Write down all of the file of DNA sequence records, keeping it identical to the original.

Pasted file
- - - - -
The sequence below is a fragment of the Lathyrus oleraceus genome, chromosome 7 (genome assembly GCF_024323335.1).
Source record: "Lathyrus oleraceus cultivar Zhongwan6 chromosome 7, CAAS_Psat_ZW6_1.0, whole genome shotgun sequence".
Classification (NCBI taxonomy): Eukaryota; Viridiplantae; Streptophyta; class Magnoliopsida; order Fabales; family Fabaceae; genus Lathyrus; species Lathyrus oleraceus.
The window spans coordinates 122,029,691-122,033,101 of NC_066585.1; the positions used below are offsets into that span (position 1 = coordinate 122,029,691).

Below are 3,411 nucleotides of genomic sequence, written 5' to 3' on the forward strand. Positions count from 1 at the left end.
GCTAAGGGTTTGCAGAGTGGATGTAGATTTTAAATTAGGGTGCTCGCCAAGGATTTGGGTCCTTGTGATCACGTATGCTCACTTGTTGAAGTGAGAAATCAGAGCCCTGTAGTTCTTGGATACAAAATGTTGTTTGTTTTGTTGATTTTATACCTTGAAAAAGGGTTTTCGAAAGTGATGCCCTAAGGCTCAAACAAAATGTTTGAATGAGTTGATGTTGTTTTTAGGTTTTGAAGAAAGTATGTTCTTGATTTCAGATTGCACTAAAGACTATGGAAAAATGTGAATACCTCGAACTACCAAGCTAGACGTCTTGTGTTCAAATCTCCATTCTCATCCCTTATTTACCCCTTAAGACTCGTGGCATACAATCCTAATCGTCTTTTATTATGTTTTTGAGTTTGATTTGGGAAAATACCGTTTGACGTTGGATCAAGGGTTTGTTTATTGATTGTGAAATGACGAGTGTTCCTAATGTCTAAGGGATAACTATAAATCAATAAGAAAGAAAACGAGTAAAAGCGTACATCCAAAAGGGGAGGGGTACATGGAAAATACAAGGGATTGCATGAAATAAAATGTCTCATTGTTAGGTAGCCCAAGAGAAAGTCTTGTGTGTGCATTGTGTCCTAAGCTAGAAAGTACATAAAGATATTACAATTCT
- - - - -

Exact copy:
The sequence below is a fragment of the Lathyrus oleraceus genome, chromosome 7 (genome assembly GCF_024323335.1).
Source record: "Lathyrus oleraceus cultivar Zhongwan6 chromosome 7, CAAS_Psat_ZW6_1.0, whole genome shotgun sequence".
Classification (NCBI taxonomy): Eukaryota; Viridiplantae; Streptophyta; class Magnoliopsida; order Fabales; family Fabaceae; genus Lathyrus; species Lathyrus oleraceus.
The window spans coordinates 122,029,691-122,033,101 of NC_066585.1; the positions used below are offsets into that span (position 1 = coordinate 122,029,691).

Below are 3,411 nucleotides of genomic sequence, written 5' to 3' on the forward strand. Positions count from 1 at the left end.
GCTAAGGGTTTGCAGAGTGGATGTAGATTTTAAATTAGGGTGCTCGCCAAGGATTTGGGTCCTTGTGATCACGTATGCTCACTTGTTGAAGTGAGAAATCAGAGCCCTGTAGTTCTTGGATACAAAATGTTGTTTGTTTTGTTGATTTTATACCTTGAAAAAGGGTTTTCGAAAGTGATGCCCTAAGGCTCAAACAAAATGTTTGAATGAGTTGATGTTGTTTTTAGGTTTTGAAGAAAGTATGTTCTTGATTTCAGATTGCACTAAAGACTATGGAAAAATGTGAATACCTCGAACTACCAAGCTAGACGTCTTGTGTTCAAATCTCCATTCTCATCCCTTATTTACCCCTTAAGACTCGTGGCATACAATCCTAATCGTCTTTTATTATGTTTTTGAGTTTGATTTGGGAAAATACCGTTTGACGTTGGATCAAGGGTTTGTTTATTGATTGTGAAATGACGAGTGTTCCTAATGTCTAAGGGATAACTATAAATCAATAAGAAAGAAAACGAGTAAAAGCGTACATCCAAAAGGGGAGGGGTACATGGAAAATACAAGGGATTGCATGAAATAAAATGTCTCATTGTTAGGTAGCCCAAGAGAAAGTCTTGTGTGTGCATTGTGTCCTAAGCTAGAAAGTACATAAAGATATTACAATTCT